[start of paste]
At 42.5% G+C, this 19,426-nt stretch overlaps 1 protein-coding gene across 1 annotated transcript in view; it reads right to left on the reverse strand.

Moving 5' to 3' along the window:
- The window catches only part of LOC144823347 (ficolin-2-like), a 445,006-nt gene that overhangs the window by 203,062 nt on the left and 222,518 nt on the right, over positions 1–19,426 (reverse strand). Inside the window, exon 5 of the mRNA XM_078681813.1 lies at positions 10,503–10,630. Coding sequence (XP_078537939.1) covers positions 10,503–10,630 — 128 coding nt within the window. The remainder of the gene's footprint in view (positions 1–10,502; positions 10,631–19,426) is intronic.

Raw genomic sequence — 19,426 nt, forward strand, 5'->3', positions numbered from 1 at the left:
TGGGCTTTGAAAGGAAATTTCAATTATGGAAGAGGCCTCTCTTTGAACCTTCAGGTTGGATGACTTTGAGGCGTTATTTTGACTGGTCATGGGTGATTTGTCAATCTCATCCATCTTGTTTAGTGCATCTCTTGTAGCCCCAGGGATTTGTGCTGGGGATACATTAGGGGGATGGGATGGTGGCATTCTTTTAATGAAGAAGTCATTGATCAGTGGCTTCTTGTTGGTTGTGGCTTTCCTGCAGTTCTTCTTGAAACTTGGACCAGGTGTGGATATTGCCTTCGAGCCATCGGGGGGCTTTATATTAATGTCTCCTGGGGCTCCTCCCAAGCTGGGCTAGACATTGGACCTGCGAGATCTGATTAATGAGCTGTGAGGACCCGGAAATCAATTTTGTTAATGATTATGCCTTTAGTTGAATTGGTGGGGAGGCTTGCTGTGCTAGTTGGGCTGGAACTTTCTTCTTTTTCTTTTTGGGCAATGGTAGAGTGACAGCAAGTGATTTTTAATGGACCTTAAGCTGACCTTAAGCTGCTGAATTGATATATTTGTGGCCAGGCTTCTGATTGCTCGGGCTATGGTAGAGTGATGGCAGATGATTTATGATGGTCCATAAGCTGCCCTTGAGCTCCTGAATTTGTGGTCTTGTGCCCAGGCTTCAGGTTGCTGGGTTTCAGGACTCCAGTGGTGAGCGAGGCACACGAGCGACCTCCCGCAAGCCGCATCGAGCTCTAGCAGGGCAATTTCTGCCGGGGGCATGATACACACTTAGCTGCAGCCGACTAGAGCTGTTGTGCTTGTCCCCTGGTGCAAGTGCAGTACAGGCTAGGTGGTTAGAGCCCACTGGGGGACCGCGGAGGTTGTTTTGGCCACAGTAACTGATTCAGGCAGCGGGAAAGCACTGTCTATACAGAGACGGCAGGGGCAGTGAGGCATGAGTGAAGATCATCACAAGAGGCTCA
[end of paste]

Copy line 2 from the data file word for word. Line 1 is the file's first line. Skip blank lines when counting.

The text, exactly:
Moving 5' to 3' along the window: